Review: "States Deny Pricey Hepatitis C Drugs to Most Medicaid Patients" – NPR
Here's yet another opportunity to see just how ridiculous our health system is. This was an article written by Jake Harper, published a couple days ago. Quick summary: a private company uses its money to make a new medication. They get it through a government process to sell to the public. They charge whatever amount they want, which is within their right. The main buyers (insurance companies, Medicaid managed care companies, and the government) then have to figure out how mu
Review: "Judge: Texas foster kids leave worse than when they enter" – KXAN
This was an story written by Phil Prazan addressing the ruling by U.S. District Judge Janis Jack that Texas is doing a terrible job of helping foster kids. Not to be a complete jerk, but I'd go one step further and say that what we Texans do to our foster kids is criminal because we knowingly set them up for failure. We're not simply negligent; we've known for a really long time how to help foster kids be successful. Here's a short list (from a psychiatrist's perspective): St
Q: Can I get a copy of my disability report?
"Can I get a copy of my disability report?" This was from a veteran. My response: no, you can't. At some point – maybe after the public shaming by folks like Jon Stewart – the government decided to allow veterans who were underserved by the Veterans Administration (VA) to see providers in their local areas. The setup goes something like this: The VA gives a wad of cash to a private business that sets up a streamlined process to get records to private medical providers. The pr
Review: "Obamacare Deploys New Apps, Allies to Persuade the Uninsured" – NPR
This interview was posted on NPR's Morning Edition by Alison Kodjak. The push to obtain insurance is a red herring because insurance does not guarantee access to health care. So for the government to spend millions of dollar to market apps and run a Web page – well, it all seems incredibly wasteful. "[HHS] plans to use email, text messages, Facebook and online ads to convince the holdouts to get insurance." Doesn't this all seem a bit of a government overreach for an outcome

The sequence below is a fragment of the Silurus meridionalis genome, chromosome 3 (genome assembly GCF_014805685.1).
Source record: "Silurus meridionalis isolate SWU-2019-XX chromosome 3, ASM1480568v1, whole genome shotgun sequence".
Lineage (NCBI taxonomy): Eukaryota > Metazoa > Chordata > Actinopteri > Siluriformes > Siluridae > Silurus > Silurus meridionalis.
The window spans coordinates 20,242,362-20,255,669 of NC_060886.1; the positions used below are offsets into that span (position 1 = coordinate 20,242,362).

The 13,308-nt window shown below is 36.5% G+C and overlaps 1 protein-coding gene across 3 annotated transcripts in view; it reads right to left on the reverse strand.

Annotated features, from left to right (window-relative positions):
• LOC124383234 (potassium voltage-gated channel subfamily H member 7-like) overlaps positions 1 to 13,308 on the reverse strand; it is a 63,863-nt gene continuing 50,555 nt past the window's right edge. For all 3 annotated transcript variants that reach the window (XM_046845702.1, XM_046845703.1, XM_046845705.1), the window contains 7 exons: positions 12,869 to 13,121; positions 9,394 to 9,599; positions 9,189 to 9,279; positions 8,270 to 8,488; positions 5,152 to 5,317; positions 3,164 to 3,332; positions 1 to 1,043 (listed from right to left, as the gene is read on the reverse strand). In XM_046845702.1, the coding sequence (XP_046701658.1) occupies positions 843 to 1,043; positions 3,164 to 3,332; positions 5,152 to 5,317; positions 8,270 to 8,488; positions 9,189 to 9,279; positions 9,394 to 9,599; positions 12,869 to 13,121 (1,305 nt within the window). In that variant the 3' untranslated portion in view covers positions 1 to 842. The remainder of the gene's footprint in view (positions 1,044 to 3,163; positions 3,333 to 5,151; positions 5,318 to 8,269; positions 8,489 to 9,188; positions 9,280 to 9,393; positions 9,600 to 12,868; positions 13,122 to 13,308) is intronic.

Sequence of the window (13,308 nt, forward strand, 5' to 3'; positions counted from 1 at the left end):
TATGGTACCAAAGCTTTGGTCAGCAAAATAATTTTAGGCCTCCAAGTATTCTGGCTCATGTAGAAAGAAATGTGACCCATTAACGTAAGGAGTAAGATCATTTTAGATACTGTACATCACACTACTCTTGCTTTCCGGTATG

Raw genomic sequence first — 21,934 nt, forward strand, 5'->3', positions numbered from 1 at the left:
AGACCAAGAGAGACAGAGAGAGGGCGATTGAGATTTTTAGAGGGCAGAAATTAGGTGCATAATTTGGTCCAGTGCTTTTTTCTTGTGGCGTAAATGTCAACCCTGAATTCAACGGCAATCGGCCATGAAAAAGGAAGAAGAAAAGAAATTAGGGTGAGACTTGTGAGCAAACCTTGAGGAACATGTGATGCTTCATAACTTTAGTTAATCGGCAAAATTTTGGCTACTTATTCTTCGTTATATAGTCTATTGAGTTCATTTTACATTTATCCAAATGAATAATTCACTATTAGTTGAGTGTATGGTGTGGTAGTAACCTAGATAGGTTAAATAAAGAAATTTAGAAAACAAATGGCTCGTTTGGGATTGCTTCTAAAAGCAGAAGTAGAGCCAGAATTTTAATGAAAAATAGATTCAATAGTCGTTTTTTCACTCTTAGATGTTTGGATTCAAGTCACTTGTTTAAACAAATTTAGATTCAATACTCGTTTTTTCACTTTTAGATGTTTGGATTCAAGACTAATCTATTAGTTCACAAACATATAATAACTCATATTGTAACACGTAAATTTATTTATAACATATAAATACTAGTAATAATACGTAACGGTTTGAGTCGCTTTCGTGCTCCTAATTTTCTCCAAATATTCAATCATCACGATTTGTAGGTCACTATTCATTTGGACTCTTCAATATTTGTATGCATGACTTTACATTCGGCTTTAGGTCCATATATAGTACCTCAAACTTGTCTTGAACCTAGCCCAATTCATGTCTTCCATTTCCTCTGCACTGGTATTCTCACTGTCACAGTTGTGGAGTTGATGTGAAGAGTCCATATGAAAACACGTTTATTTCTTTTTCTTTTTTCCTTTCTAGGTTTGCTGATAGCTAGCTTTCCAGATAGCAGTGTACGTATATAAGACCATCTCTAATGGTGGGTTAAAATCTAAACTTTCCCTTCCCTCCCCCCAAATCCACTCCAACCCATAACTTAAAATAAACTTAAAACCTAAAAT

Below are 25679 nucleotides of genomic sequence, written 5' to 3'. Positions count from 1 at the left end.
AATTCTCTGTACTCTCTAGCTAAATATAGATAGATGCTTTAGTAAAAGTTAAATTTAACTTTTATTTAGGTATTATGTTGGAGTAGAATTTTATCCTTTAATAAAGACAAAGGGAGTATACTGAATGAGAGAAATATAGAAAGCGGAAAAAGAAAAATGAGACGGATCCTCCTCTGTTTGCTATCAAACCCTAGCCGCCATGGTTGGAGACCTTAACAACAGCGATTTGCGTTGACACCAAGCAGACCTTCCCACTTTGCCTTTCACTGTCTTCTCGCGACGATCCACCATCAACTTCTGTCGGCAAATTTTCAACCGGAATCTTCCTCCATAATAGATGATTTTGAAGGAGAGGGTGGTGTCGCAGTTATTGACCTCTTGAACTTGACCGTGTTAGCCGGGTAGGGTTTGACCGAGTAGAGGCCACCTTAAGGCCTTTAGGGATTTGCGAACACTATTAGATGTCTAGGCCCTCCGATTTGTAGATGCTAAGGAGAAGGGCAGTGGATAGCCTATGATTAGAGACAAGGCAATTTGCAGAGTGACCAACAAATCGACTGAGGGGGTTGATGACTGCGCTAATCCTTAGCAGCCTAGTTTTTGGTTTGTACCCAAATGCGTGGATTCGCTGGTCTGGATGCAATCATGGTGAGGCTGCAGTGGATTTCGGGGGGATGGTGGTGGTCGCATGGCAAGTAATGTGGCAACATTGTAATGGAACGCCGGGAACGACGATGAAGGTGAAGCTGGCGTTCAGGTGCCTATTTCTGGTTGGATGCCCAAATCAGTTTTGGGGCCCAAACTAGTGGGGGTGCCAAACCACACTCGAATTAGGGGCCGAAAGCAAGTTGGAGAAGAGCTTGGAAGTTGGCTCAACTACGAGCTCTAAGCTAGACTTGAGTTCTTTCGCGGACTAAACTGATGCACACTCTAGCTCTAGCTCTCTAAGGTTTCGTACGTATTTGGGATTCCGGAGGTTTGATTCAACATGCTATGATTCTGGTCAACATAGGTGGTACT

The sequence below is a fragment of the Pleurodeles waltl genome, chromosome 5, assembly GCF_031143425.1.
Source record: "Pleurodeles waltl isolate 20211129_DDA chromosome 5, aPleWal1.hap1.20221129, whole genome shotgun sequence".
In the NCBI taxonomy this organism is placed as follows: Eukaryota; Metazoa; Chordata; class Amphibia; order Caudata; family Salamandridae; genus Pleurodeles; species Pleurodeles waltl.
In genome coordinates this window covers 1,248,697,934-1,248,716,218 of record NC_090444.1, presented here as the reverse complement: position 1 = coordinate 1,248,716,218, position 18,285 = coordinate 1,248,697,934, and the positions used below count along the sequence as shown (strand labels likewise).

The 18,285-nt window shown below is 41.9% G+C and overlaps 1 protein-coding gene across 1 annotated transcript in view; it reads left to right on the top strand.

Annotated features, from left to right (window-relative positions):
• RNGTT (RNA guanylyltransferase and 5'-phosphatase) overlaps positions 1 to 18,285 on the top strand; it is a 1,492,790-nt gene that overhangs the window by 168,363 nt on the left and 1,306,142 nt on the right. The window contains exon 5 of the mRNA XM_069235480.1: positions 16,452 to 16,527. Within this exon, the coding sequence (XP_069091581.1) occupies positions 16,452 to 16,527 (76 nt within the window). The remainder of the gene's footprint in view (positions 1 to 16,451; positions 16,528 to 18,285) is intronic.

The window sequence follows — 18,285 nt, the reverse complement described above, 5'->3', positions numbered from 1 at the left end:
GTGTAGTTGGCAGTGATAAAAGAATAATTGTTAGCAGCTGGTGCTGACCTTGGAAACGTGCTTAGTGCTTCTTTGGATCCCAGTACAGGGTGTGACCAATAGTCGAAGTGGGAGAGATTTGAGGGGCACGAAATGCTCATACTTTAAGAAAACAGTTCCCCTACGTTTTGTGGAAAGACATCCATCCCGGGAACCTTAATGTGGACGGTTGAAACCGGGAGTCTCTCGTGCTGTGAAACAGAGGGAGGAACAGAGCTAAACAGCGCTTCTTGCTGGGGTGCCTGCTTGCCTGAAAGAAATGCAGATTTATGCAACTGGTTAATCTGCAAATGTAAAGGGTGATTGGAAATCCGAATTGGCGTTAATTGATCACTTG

Q: If you cause the cost of drugs to plummet, pharma won't spend money on R&D, right?
"If you cause the cost of drugs to plummet, pharma won't spend money on R&D, right?" This was a question from another anonymous post, but at least they were friendly this time. Before I answer this question fully (since I think I've alluded to it in other blog posts), I want you to take a step back and ask yourself a question: Why do drug companies make drugs? The first and feel-good answer is because they want to help people. I think this is the case for bench research. Havi
Review: "Bipartisan Effort Fights Health Law Rule that Could Raise Premiums" – The New Yor
Read The New York Times article by Robert Pear. I love reading articles from established news sources that state the obvious. Of course premiums are going to go up because that is what they are designed to do. You don't ask water to stop being wet. Here's my two cents on the idea that lawmakers are now trying to fight the very thing that they created. In my world, I sometimes fall into the trap of treating side effects of medicines with another medicine. One striking example